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Nawaz criticizes army for ‘plotting his ouster’

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Pakistan’s ousted PM | Farewell but not goodbye!
  • Asma Jehangir says courts will rue the day
  • Says military must ‘conform’

ISLAMABAD: Following disqualification by a five-member bench of Pakistan’s Supreme Court, the country’s deposed prime minister Mian Muhammad Nawaz Sharif accused the military establishment of plotting his ouster through the courts, in a public statement the other day.

His continuous statements, indicating an even worse civil-military conflict in days to come, also indicate he plans a broader “dialogue” to demolish any future effort to derail democracy in Pakistan. Nawaz — almost not mincing words — accused the country’s powerful military establishment of manipulating and derailing democratic regimes and said that not even a single PM in the history of Pakistan has able to complete the five-year term of office because of this.

“Eighteen prime ministers of the country failed to complete their due term while four military dictators ruled the country for several consecutive years in the past,” Sharif said in one public speech while going to his hometown after the disqualification.

“Military dictators have ruled the country for an average of eight years each, elected prime ministers have only been allowed two years on average and what does that say about our country?” he asked. He said the Panama Case was merely a tool and the matter was deliberately complicated to create a political crisis for “certain gains”.

“The sanctity of votes needs to be protected,” he added, referring to his recently announced ‘mission’ to “restore the people’s mandate”. In his recent address to his party’s lawyers, Nawaz disclosed his mission “to shut down the means through which democracies are derailed and elected leaders are sent home.” In his speeches, while criticizing the judgment by which he was shown the door, Sharif said no judge had the right to send him home and violate the sanctity of a ballot by the people.

Pakistan’s Supreme Court ousted Nawaz Sharif on July 28 while deciding the Panama Papers case against Sharif and his children. He was accused of owning luxurious London properties through offshore companies named in the Panama list. The judgment was supported by a Joint Investigation Team (JIT), formed by the court, consisting of the Military Intelligence and army-run national spy agency – Inter Services Intelligence (ISI), apparently, for credibility and fearing manipulation by Sharif on civilian members of the JIT. The case lasted several months and the accused members of the Sharif family failed to prove a money trail in the purchase of their London properties, to the court and the JIT.

Inter Services Public Relations – official response department of Pakistan Army– publicly denied such impressions and allegations of any involvement in the Panama case against Sharif and his family except “assisting the court and its reps in the JIT on the court’s direction.”

Opposition parties, denounced Sharif for his verbal attacks on the judiciary and military and accused him of being power hungry.

Sharif and his children have moved a review petition in SC against the judgment, which will be heard in the next few days. In his petition, Sharif has asked the court to restore him and set aside the orders against him.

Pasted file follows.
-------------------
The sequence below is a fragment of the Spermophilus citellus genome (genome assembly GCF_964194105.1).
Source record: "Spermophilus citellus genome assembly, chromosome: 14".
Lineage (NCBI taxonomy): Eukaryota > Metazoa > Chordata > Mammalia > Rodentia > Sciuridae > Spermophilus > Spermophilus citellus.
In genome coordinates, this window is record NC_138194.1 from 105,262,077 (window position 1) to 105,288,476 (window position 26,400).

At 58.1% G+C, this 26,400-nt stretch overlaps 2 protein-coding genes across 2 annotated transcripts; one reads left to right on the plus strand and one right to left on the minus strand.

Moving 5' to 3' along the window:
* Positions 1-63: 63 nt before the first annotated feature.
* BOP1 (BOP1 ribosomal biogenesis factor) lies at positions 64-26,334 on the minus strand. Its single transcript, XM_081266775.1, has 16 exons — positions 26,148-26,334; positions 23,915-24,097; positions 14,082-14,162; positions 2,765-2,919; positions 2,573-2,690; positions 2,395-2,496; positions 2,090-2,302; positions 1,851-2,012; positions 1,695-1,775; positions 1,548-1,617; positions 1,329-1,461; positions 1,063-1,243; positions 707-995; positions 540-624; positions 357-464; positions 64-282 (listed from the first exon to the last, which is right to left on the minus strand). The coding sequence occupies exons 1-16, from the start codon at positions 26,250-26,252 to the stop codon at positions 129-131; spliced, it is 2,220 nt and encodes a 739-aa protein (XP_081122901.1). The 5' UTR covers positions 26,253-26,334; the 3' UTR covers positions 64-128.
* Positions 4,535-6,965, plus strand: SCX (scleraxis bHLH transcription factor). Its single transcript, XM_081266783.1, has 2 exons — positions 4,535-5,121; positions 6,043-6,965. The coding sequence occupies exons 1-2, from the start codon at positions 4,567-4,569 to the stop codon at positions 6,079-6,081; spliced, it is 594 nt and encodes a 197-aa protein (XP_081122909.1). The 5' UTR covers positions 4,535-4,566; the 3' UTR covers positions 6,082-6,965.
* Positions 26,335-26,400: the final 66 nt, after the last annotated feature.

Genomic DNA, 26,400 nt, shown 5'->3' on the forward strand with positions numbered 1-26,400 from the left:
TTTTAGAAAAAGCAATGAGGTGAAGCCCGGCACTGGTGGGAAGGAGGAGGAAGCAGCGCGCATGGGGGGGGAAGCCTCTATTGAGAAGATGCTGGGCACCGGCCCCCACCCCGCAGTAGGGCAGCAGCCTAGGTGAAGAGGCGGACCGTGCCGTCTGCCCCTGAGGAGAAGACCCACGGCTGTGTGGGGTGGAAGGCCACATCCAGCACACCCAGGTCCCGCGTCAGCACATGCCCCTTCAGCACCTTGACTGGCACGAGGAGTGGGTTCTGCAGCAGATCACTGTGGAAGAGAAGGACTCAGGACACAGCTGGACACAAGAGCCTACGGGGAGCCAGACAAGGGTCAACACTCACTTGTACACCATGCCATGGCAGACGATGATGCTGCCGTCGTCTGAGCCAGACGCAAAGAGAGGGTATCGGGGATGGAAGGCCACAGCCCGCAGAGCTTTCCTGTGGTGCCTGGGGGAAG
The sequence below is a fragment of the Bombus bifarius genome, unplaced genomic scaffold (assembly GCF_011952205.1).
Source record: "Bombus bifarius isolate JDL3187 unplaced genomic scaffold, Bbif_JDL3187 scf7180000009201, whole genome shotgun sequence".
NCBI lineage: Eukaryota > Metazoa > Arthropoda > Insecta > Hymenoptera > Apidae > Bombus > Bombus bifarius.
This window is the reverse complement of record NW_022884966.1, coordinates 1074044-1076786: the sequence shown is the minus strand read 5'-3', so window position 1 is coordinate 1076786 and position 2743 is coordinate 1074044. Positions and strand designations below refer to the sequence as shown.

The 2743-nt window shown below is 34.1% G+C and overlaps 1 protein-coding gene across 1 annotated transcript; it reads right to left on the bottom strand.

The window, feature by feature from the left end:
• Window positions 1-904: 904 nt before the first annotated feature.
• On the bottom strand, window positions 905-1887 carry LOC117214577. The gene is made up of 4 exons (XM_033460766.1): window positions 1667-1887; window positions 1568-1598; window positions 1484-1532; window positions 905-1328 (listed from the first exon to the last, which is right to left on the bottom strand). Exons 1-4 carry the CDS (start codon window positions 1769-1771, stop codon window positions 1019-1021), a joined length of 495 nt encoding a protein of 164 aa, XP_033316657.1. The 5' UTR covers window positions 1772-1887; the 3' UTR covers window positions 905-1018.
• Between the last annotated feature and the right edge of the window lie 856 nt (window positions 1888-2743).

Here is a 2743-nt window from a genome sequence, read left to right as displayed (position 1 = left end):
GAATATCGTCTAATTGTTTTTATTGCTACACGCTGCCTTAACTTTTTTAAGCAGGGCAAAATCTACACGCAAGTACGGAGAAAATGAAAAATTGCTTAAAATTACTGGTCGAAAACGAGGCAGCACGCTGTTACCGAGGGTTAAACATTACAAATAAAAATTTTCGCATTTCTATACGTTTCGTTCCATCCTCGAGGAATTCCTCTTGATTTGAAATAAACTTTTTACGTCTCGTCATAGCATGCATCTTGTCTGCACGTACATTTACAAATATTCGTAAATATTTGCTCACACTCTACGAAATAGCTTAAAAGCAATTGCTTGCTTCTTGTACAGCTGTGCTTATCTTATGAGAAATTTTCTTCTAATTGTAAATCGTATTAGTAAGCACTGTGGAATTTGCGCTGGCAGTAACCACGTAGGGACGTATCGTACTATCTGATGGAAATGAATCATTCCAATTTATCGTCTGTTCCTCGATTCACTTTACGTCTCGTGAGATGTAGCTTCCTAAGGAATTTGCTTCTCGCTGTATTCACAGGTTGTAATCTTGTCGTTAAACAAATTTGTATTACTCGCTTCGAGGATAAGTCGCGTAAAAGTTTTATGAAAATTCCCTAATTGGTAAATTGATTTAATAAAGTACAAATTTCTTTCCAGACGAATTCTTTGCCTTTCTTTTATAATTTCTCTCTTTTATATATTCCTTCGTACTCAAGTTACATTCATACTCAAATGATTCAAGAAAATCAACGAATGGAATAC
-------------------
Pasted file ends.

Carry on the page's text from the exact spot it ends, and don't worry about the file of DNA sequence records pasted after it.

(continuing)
“Our leader (Nawaz Sharif) will emerge stronger from the current crisis. We will come back and block the ways and means of running the country undemocratically,” a senior leader of Sharif’s party Pakistan Muslim League Nawaz (PMLN) told Newslens. “We will go to the people’s court for justice,” he said, accusing opposition parties of picking on him. He called Pakistan Tehreek-i-Insaf leader Imran Khan a “’show boy” for “certain powers”. He said this was not first time that Sharif’s regime was toppled. Without directly pointing a finger at the military establishment, he said a conspiracy was hatched to oust Sharif and that his party would name the conspirators soon.

Pakistan Institute of Legislative Development and Transparency (PILDAT), an Islamabad based think tank, said in its latest report on the political situation “all is not well with civil-military relations. On the other hand Army Chief General Qamar Bajwa has also issued a public statement saying the Army would uphold the supremacy of the constitution and rule of law.” The Army normally doesn’t give such statements,” PILDAT head Ahmed Bilal Mehboob said, fearing civil-military relations could worsen in the near future.

Pakistan’s top rights activist and lawyer Asma Jahangir told Newslens “Footprints of the military establishment’s involvement vis a vis the Panama Case investigation through the MI and ISI representatives are obvious,” objecting to the inclusion of these members in the JIT probing the case against Nawaz Sharif and his family.

“If we want a democratic progressive Pakistan we have to close the doors opened by former military dictatorships. And for that we have to stand up,” she said, adding, “If Pakistani’s army wants to come into politics we will not surrender our rights. We will defeat their guns with our pens and voices. Pakistan’s defense budget should also be debated and discussed in  parliament rather than being shrouded in secrecy” she continued, criticizing the military’s involvement in politics and the judiciary’s role over the years, wondering why only politicians were held accountable in Pakistan. “The Panama judgment will haunt the court,” she said.

Pakistan’s oppositions parties have warned of mass protests if the ruling PMLN, still controlled by Sharif from home, took any step to change laws or amend the constitution to cripple the judiciary and the Army to punish them for his ouster. -NEWSLENS

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